Narcotic Drugs: Italy in Vienna focuses on humanitarian drug policies

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VIENNA, APRIL 16 – Ambassador Alessandro Cortese, Permanent Representative of Italy to the International Organizations in Vienna, spoke today at a side event of the 64th UN Commission on Narcotic Drugs organized to provide support of the promotion of a humanitarian drug policy.

Focus of the discussion was The Rome Consensus for a Humanitarian Drug Policy, a platform created in 2005 as a partnership among the Italian Red Cross, the International Council on Security and Development (ICOS) and Villa Maraini Foundation to promote a health-based approach to the suffering caused by drug use.

The Rome Consensus was countersigned by over 120 National Red Cross and Red Crescent Societies. Building on the 2005 initiative, The Rome Consensus 2.0 Manifesto was adopted in Vienna last year during the 63rd session of
the Commission. “The Consensus is a call to action to ensure that no one is left behind, and that therapy, care and aid are accessible to anyone in need,” Ambassadir Cortese said.

Today’s session was also attended by Massimo Barra, founder of Villa Maraini and Special Correspondent for Health of the IFRC, and Giovanna Campello of UNODC, who explored particular aspects of the Manifesto by taking a look at how programs and policies can and must overcome false dichotomies between harm reduction, prevention, therapy and recovery.

The session allowed presentations regarding the best practices of immediate, practical aid. These presentations also served to emphasize the crucial role of volunteers and health professionals in both addressing addiction-related disorders with a health-focused approach, while reducing stigma at the community level and facilitating access to therapy.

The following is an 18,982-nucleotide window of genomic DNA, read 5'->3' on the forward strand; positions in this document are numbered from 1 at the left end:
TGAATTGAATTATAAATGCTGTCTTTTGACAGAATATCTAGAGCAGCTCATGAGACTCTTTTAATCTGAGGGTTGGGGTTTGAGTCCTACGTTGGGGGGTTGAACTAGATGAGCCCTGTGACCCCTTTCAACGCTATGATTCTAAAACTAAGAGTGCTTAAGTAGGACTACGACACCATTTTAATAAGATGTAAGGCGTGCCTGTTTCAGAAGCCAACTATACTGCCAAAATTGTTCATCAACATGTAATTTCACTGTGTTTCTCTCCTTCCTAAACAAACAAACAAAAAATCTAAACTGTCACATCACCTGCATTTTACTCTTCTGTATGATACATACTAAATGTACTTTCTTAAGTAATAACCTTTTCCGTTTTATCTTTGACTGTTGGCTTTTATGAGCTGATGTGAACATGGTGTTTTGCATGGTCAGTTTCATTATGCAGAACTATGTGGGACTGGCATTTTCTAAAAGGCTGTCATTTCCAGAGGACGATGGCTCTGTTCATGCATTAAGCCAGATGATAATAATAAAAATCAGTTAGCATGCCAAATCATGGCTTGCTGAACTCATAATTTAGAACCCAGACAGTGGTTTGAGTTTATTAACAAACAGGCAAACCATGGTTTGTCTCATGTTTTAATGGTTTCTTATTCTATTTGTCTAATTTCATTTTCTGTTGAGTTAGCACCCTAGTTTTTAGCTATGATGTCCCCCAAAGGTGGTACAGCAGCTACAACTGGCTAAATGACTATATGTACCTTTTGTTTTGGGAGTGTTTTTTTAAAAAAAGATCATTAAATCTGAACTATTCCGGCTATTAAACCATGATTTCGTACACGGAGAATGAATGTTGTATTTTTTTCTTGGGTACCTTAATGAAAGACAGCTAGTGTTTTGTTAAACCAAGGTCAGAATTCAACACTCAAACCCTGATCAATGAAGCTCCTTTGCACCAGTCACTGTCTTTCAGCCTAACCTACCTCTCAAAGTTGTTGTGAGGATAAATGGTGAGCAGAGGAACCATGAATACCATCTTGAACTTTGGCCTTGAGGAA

“The need to promote a health-centered approach to drug dependence is very much ingrained in Italy’s drugs policies”, said Cortese, describing the Italian model, where access to treatment is provided by the public service through a multidisciplinary approach: “There are around 570 drug dependence units, which provide free care to tens of thousands of drug users every year, and they are complemented by a vast network of hundreds of care and treatment centers, such as Villa Maraini in Rome, and therapeutic communities accredited by the public sector”.

The promotion of a health-centered approached to drugs rests on the recognition that drug dependence is a complex and multifactorial health disorder: “Moving from this definition, which is universally agreed, it is clear that we should not – we must not – criminalize (legally or socially) people who use drugs”, added the Ambassador: “On the contrary, it is essential to overcome stigma and discrimination, that often represent unsurmountable obstacles to the recovery and social reintegration of drug users. And I believe it is our duty – States, civil society, ordinary citizens – to promote more inclusive and less judgmental responses to the problem of drug dependence”.

With over 100 online side events held in the margins, the sixty-fourth session of the Commission on Narcotic Drugs (CND) concluded today. The Commission, held this year in a hybrid format due to the COVID-19 pandemic, brought together participants representing over 130 Member States, 17 intergovernmental organizations, 76 non-governmental organizations and several UN entities in person in Vienna and online. (@OnuItalia)